When they came to plundering and burning, the streets were comparatively clear. When they were near my house, or along the street, I would go into my cellar; and when they were temporarily absent, I would come up and watch the progress of affairs from the windows or porches. The first fire I saw was a large barn, about one hundred feet from my house. They had taken the only horse in it, and then set it on fire. In the course of time it came our turn. I was in the cellar. A devil came to the door with a cocked revolver in his hand, and called Eliza out He demanded if I was in the house. She told him I was not. He demanded her money, jewelry and arms. She gave him what she had. He then broke up some chairs, and tore up some books, piled them up in the dining room, and in the kitchen, and set them on fire. He was a Perfect demon. She begged for five minutes time to get out some things. He would not give her a moment. I heard the flames crackling and roaring over my head. I expected, however, that I should be able to escape through the outside cellar door, which I had fastened on the inside, after he should have left the house, and before I should suffer from the heat. He told Eliza if she put out the fire it would be a damned sight worse for her. He then went to the next house. Eliza got some water and put out the fire in the dining-room, and partially in the kitchen. I supposed she had done so altogether, but she, fearing if it was put out entirely that they would be there again, before I could get away, threw some paper on the kitchen fire, and let it burn.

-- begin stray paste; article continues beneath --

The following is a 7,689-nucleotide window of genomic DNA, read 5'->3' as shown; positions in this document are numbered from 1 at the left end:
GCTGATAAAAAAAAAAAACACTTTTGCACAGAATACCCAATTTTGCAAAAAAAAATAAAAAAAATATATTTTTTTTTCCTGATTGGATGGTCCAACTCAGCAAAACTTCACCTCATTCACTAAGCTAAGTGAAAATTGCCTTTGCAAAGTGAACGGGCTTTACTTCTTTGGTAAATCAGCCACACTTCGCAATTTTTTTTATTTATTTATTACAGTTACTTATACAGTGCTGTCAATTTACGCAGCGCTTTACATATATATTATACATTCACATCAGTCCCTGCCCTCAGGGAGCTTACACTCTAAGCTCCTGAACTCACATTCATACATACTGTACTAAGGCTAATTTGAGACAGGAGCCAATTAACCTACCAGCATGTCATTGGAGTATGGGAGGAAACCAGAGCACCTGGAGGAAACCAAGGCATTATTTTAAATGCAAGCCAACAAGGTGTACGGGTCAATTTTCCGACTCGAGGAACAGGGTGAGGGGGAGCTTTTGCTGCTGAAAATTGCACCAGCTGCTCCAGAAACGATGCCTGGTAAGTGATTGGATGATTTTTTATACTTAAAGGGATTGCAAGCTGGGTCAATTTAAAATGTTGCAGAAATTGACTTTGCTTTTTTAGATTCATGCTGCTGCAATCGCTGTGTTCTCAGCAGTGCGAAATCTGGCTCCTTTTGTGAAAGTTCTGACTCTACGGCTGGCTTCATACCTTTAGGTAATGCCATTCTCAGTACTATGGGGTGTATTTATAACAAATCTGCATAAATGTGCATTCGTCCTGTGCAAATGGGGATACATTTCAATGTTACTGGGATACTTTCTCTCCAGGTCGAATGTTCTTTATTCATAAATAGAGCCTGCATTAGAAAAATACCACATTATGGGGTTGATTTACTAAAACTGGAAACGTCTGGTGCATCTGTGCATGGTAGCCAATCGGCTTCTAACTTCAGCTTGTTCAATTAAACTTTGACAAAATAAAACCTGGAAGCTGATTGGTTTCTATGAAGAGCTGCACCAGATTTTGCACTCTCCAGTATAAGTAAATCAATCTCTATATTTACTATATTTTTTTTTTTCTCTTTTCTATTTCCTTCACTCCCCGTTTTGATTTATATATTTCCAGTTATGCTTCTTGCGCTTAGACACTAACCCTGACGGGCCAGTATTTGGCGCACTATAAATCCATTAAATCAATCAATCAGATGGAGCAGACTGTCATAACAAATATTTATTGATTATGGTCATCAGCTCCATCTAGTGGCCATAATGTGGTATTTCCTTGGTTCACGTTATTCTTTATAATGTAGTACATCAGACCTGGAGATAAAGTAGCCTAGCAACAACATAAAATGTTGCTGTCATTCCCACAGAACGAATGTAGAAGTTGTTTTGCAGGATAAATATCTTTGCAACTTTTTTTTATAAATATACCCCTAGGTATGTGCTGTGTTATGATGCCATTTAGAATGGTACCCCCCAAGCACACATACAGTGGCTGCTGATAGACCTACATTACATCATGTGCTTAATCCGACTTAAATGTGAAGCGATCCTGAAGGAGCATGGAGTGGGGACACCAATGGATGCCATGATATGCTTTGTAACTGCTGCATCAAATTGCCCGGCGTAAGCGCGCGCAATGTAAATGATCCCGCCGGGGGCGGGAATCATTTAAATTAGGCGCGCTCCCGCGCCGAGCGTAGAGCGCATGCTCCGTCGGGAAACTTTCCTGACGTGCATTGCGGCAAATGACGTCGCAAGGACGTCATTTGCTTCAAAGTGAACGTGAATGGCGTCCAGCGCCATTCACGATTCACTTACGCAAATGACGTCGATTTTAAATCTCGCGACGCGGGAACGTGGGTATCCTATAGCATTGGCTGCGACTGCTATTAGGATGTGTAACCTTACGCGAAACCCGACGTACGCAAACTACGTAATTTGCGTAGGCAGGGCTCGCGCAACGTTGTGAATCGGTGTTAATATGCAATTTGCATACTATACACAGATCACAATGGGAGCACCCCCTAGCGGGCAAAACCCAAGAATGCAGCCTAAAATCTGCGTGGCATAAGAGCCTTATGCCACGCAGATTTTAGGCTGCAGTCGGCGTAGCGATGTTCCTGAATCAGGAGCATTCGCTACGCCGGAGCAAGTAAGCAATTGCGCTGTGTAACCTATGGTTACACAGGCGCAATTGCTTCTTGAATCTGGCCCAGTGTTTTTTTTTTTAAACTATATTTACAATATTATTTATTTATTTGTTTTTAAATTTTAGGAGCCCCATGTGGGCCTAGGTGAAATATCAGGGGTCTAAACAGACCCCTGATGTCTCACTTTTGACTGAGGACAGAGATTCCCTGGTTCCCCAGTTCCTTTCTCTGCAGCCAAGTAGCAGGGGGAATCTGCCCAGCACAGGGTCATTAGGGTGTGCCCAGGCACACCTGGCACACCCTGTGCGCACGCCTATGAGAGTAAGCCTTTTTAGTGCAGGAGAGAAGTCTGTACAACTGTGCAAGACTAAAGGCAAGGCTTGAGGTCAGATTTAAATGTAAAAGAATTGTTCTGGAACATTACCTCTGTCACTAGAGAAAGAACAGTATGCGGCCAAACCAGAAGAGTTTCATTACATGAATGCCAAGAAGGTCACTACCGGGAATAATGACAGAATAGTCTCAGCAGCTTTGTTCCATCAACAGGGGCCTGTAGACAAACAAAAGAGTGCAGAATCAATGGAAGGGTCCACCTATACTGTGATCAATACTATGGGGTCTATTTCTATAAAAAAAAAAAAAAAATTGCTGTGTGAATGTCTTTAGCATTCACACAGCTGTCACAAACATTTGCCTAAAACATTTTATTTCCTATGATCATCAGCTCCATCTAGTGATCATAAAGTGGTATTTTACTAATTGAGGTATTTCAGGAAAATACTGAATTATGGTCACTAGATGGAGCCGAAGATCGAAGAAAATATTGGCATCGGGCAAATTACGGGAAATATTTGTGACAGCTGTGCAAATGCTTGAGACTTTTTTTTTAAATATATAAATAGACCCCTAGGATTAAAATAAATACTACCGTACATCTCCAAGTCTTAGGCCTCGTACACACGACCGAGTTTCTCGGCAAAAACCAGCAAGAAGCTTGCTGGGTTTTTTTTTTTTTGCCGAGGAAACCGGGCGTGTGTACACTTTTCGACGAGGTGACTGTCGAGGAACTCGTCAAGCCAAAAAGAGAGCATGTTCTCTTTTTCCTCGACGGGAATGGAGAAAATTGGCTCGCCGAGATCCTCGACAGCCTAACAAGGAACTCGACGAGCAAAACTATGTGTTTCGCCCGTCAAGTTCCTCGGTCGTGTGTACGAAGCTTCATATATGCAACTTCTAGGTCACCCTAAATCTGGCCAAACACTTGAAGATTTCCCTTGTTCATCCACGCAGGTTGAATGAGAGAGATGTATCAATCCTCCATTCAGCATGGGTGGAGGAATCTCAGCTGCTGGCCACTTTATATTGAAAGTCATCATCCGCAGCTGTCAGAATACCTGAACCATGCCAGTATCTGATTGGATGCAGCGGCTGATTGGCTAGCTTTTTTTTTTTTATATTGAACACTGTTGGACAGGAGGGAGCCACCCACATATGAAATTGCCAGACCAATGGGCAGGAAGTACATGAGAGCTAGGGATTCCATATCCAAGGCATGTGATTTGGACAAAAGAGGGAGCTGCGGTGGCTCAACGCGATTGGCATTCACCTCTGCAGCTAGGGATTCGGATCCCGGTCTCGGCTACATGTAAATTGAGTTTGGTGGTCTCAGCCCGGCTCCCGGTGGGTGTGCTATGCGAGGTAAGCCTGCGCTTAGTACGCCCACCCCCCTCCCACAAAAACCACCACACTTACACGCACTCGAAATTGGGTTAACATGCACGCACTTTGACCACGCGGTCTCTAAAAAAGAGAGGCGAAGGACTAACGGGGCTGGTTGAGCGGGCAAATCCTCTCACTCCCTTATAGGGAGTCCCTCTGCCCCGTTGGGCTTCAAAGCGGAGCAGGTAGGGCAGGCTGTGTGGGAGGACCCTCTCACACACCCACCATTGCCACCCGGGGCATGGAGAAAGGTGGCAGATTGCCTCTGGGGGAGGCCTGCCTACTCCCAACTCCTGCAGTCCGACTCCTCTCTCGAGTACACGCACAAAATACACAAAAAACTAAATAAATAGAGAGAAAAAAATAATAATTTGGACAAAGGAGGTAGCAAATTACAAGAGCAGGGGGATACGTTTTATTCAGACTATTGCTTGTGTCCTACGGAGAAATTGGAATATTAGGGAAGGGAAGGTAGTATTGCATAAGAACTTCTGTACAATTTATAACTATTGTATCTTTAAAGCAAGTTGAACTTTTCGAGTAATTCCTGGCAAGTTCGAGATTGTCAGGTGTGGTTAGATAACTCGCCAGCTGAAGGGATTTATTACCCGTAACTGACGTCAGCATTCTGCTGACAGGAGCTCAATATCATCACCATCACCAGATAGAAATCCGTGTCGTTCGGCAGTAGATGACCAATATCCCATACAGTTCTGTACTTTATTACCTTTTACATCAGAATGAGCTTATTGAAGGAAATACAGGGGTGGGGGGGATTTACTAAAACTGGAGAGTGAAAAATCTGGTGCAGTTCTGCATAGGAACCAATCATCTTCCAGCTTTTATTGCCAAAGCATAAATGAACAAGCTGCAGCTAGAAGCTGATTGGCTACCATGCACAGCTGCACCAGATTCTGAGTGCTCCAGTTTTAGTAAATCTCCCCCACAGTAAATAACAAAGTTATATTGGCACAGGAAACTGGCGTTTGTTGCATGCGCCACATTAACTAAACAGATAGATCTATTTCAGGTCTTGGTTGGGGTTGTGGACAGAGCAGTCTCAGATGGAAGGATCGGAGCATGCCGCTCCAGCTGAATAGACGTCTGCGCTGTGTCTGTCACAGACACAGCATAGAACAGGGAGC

When the fellow had gone, I came up from the cellar, took an observation, saw that the fellow was out of sight, in the next house, and that no one was passing on the street -- although there were some in sight above and below, but they were not approaching, being otherwise engaged -- took the children's wagon, put Emma in it, and Georgie in her lap, took Winnie by the hand, and Eliza, a bundle of clothing for them and herself, and a change -- a thin coat, vest, and pants -- for me, in a pillow-slip, and we went boldly out into the street, crossed over it, went along the road out of town for about two miles, and were not disturbed. The road led out west, at right angles with the street. When we had gone a few rods, one of them crossed before us a few feet on another street, but he was walking his horse leisurely along, as though he was satisfied with what he had done. He had three or four muskets across the horn of his saddle, before him. He glanced at us, but said nothing, and I made no effort to attract his attention, I assure you. When we had gone about a mile, as we turned the comer of a fence, we saw two of their pickets some rods ahead of us. We turned to go in the opposite direction, and confronted two more that way. We turned back, and I told those with me -- for there were at this time some ten or twelve women and children along that I thought the first-mentioned were persons from the country, who had rode in so far to see what was going on, and we would go that way, as it was in the course of the place we were going to. As we approached them they turned and rode off towards some others, and left the road clear. I was told afterwards they were pickets.